The student news site of Benilde-St. Margaret's School in St. Louis Park, MN

Alice Petty

Plastic can not only pollute the environment, but can harm nature, humans, and animals. The use of plastic, along with the use of water, has become an increasing substantial issue.

BSM works to conserve water

Water is a prevalent issue, and BSM does its part to limit plastic water bottles and unnecessary water waste.

With the growing awareness of climate change, water, the water cycle, and use of plastics have become incredibly prevalent issues when examining global environmental impacts. Theses issues, which have worldwide implications, are also relevant at BSM.

Less than one percent of Earth’s water is available for human use. Yet, that does not deter the United States from overconsumption. The Scientific American found that the U.S. has the highest water footprint per capita out of any country. According to the EPA,, the average American family uses 300 gallons of water a day, and 95% of that goes back down the drain. On average, BSM uses 195,000 gallons of water per month, costing the school around $2,900 a month. However, the school finds ways to limit the cost. “The large majority of the watering we do is from a well on the north side of the property. This water is free to us other than the electricity to run the pump. All of the athletic fields are on this system as well as all of the grassy areas around the building,” Facilities Director Mr. Dean Laird said.

In an average month, BSM uses enough water to create over 18 professional-sized hockey rinks. Throughout an entire school year, BSM will use enough water to fill almost three olympic-sized swimming pools. Of 39 students surveyed, 53.8% believed BSM could do more to cut back on its water usage. “We’ve done things to decrease our use of plastic water bottles, but I can’t say that we have ever started an initiative directed at reducing water consumption itself,” Principal Dr. Susan Skinner said.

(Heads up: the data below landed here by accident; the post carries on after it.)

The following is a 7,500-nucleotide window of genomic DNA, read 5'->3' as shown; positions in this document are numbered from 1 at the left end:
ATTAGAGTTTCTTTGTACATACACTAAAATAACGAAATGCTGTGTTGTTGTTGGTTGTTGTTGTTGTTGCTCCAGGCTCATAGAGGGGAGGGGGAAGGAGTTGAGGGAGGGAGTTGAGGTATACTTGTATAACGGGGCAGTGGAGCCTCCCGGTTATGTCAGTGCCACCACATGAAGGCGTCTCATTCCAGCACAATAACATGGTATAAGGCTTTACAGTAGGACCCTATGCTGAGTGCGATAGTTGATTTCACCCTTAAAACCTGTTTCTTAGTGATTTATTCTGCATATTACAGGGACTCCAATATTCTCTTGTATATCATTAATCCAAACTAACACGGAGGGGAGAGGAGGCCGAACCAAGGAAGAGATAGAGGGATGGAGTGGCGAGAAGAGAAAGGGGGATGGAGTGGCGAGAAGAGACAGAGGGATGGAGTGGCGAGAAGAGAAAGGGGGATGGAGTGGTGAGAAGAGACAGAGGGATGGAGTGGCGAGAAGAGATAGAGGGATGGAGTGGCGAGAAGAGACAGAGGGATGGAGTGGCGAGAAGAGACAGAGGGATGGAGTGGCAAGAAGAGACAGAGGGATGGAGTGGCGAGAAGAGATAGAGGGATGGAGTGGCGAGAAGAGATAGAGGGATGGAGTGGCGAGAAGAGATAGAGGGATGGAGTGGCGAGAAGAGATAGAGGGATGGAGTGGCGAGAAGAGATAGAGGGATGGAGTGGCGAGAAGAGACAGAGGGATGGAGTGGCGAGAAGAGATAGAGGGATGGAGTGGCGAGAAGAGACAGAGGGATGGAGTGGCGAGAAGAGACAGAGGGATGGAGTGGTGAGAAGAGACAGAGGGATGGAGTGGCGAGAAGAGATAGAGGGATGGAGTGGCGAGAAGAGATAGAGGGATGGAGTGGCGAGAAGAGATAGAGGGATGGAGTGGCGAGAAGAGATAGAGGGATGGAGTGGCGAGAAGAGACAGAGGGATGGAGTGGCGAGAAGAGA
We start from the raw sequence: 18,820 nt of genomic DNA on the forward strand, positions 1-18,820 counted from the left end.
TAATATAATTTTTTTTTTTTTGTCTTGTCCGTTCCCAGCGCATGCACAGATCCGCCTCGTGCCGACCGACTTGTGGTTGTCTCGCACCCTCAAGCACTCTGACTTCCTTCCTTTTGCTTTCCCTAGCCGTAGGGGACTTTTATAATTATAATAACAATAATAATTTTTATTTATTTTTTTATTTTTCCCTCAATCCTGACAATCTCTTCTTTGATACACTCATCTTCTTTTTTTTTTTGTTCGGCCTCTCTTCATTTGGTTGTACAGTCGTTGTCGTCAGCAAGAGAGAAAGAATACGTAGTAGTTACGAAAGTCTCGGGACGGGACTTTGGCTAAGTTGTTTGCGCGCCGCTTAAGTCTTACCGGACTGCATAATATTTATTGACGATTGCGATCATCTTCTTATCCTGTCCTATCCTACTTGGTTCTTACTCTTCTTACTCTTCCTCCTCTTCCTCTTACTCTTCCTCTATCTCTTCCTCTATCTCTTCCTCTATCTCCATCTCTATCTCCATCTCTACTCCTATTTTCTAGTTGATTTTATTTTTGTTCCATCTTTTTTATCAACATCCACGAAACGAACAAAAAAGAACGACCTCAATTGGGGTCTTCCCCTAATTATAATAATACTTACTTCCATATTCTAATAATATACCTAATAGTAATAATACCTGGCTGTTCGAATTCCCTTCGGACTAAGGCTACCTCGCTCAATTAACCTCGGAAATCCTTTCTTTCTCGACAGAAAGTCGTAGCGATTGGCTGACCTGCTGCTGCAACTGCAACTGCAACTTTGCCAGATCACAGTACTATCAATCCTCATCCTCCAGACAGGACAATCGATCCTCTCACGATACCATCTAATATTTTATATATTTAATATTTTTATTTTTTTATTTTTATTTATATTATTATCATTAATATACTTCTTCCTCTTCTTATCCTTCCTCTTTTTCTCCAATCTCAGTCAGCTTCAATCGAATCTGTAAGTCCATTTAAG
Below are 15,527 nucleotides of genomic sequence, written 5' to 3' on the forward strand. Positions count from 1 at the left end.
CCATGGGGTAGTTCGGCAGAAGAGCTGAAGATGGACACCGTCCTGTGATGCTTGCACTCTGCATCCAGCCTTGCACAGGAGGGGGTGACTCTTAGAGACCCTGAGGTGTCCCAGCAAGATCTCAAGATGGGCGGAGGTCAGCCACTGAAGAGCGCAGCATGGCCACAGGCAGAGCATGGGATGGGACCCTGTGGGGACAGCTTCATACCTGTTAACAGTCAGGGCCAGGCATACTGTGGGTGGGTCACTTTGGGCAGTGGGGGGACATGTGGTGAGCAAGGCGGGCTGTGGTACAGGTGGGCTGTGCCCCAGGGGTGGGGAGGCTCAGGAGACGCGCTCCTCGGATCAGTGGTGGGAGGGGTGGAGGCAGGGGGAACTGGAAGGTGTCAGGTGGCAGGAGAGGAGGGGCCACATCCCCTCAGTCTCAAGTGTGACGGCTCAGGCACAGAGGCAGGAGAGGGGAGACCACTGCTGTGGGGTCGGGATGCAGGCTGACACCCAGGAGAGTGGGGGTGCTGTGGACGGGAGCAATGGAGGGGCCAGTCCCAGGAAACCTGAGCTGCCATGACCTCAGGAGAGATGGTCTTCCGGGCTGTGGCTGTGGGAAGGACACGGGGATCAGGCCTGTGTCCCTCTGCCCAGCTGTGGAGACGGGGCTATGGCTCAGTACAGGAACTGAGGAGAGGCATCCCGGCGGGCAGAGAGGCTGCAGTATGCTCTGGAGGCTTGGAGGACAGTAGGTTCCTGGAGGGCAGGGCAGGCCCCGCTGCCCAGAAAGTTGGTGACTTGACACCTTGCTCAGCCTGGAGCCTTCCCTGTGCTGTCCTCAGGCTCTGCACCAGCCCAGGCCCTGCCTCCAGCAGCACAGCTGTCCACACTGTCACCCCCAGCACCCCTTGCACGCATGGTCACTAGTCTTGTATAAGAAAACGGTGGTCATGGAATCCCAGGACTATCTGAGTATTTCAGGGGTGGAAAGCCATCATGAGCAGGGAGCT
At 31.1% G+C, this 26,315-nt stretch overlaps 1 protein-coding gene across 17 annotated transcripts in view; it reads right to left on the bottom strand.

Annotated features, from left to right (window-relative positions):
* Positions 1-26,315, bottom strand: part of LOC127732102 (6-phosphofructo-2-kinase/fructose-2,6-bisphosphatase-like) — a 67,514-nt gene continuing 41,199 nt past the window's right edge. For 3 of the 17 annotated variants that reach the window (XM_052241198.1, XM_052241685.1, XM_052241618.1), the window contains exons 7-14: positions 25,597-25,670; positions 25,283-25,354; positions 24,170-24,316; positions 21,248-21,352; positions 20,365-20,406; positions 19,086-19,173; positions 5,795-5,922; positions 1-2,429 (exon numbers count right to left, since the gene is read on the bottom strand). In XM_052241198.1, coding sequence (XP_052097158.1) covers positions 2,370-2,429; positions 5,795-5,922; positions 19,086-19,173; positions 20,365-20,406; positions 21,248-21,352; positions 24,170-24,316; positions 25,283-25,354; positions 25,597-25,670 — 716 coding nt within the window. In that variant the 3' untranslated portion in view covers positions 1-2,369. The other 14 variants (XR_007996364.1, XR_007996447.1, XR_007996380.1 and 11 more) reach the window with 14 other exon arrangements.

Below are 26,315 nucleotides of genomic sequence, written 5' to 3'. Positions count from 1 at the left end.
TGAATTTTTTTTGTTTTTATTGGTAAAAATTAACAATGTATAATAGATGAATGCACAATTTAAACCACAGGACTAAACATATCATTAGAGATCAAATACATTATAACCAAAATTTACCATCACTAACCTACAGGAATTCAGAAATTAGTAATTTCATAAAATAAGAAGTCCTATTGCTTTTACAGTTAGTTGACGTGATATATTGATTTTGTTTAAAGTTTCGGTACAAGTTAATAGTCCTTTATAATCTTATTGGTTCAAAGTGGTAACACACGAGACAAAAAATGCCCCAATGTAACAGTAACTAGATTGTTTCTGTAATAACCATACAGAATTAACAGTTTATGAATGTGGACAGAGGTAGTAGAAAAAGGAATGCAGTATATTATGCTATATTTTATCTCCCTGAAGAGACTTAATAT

We hoped to help with recycling and cut down on the use of plastic.

— Cherie Sweeney

Taher reports an average of a little over 100 water bottles sold daily. As a result, they have tried to create other water supply options, including this year’s new and improved hydration station. The table in the cafeteria used to simply be one water cooler. However, this year Taher upgraded to four pitchers of water, two of which contain fruit-infused water. “We hoped to help with recycling and cut down on the use of plastic,” Taher employee Cherie Sweeney said.

Chemistry teachers have assisted in getting students to further reflect on the importance of water through a water project. This project tasks students with comparing the quality of water throughout BSM. Additionally, last year’s chemistry students were given a special project during Earth Week focusing on water on a global level. The Honors Chemistry students studied the acidification of oceans while Applied Chemistry students examined the recycling of plastic bags. “The chem classes circled on water quality, and it went back to using water bottles and [plastic use],” chemistry teacher Ms. Abbi Baker said.